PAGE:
Larry James' CelebrateIntimateWeddings BLOG

Friday, September 25, 2015

Military Wedding Guide

Army Bride, Guest Author

Since today is Memorial Day and I am marrying my very own military man, I decided to write a post about military weddings. I myself am not having a military wedding, since my fiancé didn’t seem too interested in wearing his dress blues. However, there are many people out there that do decide to have one. A military wedding isn’t really too different from a typical wedding.

WED-MilitaryWeddingMany decide to have the ceremony and reception on a military base, but it’s not necessarily the location that makes a military wedding. It’s the attire. Each branch has their own rules and uniforms that are to be worn in a wedding. The type of uniform depends on the style of the wedding, the time of day, the season and their government-issued uniform manual.

Below are a few tips, courtesy of The Military Wedding by Vanessa L. Baldwin.

• For very formal or formal weddings (i.e., a white or black-tie affair) a Mess Dress Uniform should be worn. Semi-formal evening weddings should also use the Mess Dress Uniform but for a daytime semi-formal wedding a Class-A or Service dress uniform is appropriate.

• If the groom or groomsmen are military then they must be in uniform. Non-military groomsmen must wear civilian attire of equal formality. Groomsmen who are members of a different service than the groom (Army instead of Navy, for example) must wear a uniform of comparable formality.

• A military bride the option of wearing their uniforms (if applicable) or may elect to wear appropriate civilian attire, a traditional white wedding gown. Although military bridesmaids also have the option of wearing appropriate civilian attire, it is important to note that they must be in military uniform if they are to participate in the sabre arch. Non-military bridesmaids should wear civilian attire of equal formality.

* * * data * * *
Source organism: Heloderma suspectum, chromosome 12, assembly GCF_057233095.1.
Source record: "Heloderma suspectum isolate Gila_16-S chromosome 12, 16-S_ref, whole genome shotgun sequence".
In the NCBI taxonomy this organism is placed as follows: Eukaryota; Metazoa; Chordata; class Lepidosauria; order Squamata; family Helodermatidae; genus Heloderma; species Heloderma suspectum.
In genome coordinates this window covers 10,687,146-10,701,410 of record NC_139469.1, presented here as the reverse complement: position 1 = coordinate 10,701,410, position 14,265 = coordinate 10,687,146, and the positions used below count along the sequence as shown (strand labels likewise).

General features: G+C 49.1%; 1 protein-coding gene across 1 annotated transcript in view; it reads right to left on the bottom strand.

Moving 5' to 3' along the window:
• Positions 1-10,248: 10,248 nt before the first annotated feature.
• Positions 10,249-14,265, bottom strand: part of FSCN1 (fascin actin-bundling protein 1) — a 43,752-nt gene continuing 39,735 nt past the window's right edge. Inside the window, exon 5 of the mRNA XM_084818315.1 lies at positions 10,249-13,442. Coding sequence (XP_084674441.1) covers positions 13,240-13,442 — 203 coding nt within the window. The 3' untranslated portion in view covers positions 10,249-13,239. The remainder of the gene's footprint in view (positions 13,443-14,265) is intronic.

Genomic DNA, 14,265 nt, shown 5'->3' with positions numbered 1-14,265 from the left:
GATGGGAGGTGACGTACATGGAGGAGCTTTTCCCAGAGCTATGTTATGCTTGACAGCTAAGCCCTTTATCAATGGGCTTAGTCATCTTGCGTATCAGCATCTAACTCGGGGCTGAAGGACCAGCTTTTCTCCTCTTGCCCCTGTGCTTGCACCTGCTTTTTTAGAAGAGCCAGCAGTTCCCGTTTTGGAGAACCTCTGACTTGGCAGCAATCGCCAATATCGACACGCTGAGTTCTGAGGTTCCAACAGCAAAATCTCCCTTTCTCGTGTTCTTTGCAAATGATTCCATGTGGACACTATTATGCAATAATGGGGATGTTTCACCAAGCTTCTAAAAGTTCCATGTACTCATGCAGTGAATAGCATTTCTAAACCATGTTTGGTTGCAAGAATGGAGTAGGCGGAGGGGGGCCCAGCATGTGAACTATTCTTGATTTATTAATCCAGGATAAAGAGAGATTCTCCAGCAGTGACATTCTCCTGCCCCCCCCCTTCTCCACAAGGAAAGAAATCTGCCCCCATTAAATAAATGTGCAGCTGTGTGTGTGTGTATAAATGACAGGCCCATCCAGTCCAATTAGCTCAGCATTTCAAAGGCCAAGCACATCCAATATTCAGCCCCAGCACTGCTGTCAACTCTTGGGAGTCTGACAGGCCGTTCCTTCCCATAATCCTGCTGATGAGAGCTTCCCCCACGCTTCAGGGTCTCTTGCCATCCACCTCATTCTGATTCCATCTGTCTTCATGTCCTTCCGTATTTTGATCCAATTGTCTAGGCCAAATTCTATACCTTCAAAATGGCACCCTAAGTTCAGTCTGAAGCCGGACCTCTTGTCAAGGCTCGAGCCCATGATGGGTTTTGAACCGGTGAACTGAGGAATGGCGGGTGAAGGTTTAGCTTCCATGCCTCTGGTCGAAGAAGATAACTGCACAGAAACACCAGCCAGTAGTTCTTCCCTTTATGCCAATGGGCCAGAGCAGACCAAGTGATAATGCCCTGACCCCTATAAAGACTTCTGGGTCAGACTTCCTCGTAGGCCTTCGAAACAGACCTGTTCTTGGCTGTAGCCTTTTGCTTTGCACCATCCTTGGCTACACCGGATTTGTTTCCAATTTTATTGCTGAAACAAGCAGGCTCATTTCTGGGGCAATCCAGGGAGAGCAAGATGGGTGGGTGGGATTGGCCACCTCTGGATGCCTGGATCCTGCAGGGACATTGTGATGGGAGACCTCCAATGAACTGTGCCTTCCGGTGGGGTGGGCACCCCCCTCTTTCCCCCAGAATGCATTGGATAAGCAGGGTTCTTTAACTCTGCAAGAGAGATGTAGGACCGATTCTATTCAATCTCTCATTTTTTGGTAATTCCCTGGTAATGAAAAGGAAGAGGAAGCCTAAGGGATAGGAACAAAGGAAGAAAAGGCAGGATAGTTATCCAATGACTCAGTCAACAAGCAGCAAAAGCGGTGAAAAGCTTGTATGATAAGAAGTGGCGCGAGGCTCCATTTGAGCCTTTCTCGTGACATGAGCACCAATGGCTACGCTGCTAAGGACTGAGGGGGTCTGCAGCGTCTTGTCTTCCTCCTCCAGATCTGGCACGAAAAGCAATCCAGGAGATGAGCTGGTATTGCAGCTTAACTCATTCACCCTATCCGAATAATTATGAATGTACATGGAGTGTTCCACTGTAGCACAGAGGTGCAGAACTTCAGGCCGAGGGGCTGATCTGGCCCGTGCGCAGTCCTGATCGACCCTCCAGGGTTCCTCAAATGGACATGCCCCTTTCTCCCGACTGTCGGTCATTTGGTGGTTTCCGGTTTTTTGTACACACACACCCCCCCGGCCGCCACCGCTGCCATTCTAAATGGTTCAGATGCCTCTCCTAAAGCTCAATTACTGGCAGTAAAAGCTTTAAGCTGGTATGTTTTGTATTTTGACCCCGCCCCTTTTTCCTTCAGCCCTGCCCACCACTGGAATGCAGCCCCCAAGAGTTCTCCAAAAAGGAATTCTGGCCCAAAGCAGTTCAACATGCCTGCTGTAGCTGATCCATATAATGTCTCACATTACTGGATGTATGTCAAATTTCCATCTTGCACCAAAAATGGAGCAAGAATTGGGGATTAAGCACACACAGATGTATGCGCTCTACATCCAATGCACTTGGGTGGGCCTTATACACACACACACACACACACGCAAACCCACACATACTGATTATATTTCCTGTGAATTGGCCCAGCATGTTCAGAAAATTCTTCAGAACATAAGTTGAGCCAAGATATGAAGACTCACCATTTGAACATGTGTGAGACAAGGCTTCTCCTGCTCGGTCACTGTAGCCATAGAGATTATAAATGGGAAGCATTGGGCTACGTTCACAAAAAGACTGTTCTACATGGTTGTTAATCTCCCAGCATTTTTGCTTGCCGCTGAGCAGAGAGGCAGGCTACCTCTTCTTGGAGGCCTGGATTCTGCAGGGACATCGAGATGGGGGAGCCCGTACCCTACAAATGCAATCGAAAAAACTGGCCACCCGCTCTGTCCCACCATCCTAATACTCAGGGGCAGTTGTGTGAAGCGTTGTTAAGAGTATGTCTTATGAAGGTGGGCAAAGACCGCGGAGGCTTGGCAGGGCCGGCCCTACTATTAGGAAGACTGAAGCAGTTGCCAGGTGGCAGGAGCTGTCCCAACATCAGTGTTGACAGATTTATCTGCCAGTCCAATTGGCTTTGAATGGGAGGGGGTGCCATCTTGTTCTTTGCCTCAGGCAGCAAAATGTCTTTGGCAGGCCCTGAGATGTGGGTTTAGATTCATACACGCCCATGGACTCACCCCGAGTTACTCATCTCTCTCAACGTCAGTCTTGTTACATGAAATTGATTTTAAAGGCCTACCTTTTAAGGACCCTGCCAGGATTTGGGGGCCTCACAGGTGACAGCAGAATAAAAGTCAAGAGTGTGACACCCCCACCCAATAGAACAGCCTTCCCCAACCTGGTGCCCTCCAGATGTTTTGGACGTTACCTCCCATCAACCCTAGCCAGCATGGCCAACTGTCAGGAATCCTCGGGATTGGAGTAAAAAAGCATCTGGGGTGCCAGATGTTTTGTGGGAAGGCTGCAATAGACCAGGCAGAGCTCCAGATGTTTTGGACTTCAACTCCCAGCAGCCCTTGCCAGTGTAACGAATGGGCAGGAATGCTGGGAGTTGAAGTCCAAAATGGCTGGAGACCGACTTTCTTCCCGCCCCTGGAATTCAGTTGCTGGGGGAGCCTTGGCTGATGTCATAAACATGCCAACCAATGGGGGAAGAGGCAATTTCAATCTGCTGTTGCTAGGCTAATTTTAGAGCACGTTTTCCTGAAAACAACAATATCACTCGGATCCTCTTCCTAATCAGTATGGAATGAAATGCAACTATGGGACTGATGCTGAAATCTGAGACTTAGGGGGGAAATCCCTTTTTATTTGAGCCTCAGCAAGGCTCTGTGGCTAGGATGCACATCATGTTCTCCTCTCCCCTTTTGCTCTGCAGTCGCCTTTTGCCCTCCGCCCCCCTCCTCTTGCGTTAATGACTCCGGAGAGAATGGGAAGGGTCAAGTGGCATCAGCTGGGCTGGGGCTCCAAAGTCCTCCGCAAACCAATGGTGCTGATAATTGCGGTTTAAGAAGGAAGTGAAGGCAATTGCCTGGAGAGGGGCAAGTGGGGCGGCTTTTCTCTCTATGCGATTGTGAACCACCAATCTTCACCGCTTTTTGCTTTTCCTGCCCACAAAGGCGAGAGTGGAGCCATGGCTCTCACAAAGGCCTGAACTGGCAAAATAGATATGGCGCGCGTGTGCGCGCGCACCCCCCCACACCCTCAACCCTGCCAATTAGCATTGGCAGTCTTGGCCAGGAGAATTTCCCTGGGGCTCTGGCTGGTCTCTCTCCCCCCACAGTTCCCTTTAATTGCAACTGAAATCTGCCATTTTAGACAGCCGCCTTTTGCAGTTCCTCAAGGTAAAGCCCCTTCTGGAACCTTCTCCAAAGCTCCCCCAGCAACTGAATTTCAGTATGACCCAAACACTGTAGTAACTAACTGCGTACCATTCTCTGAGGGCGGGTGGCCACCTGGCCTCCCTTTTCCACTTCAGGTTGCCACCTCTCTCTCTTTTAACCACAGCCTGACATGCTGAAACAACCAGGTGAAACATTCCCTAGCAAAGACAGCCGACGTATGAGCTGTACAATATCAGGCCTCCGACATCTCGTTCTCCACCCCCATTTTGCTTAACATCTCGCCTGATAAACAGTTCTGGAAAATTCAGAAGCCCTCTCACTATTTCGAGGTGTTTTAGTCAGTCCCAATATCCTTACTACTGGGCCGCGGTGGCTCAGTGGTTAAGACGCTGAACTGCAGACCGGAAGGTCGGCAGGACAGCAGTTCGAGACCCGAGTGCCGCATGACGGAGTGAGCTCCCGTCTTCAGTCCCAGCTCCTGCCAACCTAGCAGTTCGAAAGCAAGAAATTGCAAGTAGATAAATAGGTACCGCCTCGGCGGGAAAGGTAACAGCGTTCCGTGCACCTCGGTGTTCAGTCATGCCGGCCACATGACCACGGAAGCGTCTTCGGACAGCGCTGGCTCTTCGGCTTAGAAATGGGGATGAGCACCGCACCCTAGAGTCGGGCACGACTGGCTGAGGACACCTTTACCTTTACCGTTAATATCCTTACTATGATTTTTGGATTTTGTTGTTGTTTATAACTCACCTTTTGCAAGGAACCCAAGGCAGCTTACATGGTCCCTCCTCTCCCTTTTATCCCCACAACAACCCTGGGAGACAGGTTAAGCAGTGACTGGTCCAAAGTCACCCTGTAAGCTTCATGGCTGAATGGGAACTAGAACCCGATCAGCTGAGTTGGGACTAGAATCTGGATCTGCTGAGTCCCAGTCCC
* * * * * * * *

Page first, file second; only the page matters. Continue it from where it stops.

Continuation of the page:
• Active or retired military mothers/fathers of the bride or groom may wear a uniform of matching formality to that of the bride and groom or may wear appropriate civilian attire.

• Guests who are active or retired military may wear their uniforms or may wear traditional formal attire. Be sure to give an indication to the level of formality desired as part of the wedding invitations. Adding “Mess dress uniform invited”, “Class A uniform invited”, or “Service dress uniform invited” will suffice for members of the military.

VanessaBaldwinAnother unique part of a military wedding is cutting the wedding cake with a saber or sword belonging to the groom, if he owns one. Traditionally the groom presents his sword to the bride, and together they cut the first slice of wedding cake. One important note is to remember to have napkins ready to clean the sabre after the cake cutting. If the sabre is placed in its sheath before being cleaned then icing and sugar will dry inside and be a real pain to clean up later.

Another really cool military wedding tradition is the arch of the sabers/swords. The Army and Air Force will use sabers and the Navy and Marines will use swords. The arch is not mandatory but if it is to be done it should include 6-8 officers, usually uniformed groomsmen and bridesmaids but other uniformed guests may participate to meet the numbers. Tradition varies across the branches and those forming the arch, but commonly the arch team leader will announce the couple before they enter the arches and then the last saber pair will lower their sabers and demand a kiss before passing. Some saber arches may even demand kisses at every pass!

BONUS Article: A Guide to Military Weddings

Photo Credit: Gwyneth Colleen Photography

Copyright © 2015 – Vanessa L. Baldwin. Vanessa L. Baldwin is the President and Senior Consultant of Elegant Beginnings, a wedding consulting and planning service in Northern Virginia.Ms. Baldwin is a graduate of University of Maryland BaltimoreCounty and Howard University School of Social Work, Washington, DC. After professional experience as a social caseworker and a social science analyst, Ms. Baldwin was commissioned as an officer in the United States Air Force. Ms. Baldwin retired from the Air Force in 1998.



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